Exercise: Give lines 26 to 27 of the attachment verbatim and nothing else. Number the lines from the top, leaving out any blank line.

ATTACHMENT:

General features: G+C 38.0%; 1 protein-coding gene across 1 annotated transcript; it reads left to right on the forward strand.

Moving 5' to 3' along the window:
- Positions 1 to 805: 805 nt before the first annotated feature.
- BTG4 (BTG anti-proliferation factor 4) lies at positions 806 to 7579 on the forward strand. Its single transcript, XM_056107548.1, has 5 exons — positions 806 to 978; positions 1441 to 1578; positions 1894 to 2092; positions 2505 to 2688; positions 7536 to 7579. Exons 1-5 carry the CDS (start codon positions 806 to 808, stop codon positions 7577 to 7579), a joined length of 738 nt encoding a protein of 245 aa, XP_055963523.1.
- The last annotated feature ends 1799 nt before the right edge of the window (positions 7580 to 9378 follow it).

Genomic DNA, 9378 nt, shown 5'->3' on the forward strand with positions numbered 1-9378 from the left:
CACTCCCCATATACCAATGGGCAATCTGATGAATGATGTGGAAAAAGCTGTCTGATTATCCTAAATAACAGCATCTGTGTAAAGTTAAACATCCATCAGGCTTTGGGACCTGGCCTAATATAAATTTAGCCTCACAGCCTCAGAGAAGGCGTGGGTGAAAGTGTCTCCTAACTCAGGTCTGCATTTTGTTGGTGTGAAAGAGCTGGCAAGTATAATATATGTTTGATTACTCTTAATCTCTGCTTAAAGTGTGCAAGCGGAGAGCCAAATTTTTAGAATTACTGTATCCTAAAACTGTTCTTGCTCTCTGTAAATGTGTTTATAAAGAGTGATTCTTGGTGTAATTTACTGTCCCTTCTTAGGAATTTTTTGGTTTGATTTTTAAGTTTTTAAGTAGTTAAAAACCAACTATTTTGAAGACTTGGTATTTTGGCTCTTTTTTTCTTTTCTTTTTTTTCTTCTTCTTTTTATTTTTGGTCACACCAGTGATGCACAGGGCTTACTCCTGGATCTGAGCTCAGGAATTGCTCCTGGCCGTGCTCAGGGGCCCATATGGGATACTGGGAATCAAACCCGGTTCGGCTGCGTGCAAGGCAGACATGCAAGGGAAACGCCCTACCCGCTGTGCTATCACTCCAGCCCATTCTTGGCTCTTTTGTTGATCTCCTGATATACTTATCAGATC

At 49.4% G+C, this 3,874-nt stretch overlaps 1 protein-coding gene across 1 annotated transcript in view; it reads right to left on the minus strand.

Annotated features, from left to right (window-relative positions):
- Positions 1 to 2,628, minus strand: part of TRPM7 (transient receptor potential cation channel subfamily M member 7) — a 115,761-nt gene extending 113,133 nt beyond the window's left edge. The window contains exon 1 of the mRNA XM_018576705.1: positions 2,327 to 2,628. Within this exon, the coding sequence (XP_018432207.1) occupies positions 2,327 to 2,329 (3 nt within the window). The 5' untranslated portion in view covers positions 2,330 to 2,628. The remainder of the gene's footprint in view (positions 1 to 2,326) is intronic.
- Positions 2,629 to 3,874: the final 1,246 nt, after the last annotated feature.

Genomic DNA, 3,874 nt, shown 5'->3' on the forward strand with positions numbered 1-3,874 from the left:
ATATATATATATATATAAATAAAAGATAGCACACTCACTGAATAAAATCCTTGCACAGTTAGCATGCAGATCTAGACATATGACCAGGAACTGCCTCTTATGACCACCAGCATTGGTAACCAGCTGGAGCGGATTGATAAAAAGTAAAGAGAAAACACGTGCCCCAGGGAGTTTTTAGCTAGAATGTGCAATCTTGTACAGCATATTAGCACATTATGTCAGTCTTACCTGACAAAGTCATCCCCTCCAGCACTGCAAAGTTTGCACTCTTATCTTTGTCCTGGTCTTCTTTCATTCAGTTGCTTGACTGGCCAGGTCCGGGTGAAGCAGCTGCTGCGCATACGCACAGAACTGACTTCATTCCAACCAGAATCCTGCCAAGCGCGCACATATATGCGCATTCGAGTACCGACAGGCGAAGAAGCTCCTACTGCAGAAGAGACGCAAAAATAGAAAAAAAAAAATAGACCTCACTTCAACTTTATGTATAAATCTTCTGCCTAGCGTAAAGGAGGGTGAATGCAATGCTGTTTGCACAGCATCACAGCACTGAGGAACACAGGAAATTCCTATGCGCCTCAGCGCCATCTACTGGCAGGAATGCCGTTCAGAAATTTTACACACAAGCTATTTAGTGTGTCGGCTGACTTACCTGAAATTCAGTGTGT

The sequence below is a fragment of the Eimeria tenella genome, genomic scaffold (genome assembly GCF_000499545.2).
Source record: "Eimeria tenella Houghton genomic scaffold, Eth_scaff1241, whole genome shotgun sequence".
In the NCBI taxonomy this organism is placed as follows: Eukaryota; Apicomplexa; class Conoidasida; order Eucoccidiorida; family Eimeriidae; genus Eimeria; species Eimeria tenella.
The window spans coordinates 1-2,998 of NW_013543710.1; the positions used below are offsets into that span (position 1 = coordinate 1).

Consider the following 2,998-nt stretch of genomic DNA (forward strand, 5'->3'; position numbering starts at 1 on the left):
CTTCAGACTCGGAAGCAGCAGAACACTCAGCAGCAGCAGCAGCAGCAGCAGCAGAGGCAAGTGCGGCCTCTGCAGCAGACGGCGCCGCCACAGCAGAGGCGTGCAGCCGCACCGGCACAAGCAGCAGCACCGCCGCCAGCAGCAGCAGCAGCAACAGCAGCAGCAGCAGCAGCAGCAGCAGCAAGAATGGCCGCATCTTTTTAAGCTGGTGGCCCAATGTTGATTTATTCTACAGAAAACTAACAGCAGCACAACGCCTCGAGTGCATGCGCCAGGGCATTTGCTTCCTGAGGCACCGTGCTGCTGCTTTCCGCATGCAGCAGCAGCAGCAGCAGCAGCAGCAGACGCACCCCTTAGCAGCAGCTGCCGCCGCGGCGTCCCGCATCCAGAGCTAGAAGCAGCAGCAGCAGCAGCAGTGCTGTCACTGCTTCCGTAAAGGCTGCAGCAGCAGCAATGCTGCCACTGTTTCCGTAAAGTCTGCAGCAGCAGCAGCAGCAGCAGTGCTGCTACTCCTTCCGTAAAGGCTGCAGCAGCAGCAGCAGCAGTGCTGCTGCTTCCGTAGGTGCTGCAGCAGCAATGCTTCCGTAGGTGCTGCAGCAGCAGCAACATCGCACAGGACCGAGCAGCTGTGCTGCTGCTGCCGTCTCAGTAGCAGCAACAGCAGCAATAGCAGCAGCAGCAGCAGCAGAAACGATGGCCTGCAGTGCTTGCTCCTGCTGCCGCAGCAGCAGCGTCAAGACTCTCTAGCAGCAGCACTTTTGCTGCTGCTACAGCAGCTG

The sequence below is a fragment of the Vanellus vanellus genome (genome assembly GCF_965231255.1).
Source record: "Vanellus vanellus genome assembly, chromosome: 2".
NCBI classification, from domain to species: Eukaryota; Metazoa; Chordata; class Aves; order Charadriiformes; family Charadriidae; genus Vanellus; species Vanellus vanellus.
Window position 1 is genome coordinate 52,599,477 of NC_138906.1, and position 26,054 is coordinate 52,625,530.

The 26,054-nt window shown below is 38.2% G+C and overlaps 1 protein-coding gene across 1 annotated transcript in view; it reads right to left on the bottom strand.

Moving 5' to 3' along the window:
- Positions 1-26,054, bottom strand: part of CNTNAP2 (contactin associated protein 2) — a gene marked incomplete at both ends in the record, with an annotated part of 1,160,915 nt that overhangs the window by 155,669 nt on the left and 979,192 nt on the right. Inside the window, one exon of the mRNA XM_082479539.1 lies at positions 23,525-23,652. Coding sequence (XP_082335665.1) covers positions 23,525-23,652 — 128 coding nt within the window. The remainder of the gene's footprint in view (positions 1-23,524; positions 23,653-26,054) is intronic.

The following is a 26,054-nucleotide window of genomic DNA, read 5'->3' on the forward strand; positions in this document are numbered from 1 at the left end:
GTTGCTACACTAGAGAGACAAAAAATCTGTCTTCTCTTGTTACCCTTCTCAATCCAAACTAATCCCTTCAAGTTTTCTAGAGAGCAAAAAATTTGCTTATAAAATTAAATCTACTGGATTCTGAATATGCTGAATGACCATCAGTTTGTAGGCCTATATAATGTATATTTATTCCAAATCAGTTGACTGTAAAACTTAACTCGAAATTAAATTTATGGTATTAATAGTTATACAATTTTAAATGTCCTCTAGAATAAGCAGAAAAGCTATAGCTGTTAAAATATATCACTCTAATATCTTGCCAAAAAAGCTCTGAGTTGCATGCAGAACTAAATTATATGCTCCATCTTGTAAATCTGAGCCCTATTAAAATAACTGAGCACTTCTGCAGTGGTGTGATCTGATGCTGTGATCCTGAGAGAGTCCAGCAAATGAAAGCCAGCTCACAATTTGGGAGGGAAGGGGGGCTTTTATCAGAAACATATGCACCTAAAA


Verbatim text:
- Positions 1-26,054, bottom strand: part of CNTNAP2 (contactin associated protein 2) — a gene marked incomplete at both ends in the record, with an annotated part of 1,160,915 nt that overhangs the window by 155,669 nt on the left and 979,192 nt on the right. Inside the window, one exon of the mRNA XM_082479539.1 lies at positions 23,525-23,652. Coding sequence (XP_082335665.1) covers positions 23,525-23,652 — 128 coding nt within the window. The remainder of the gene's footprint in view (positions 1-23,524; positions 23,653-26,054) is intronic.

The following is a 26,054-nucleotide window of genomic DNA, read 5'->3' on the forward strand; positions in this document are numbered from 1 at the left end: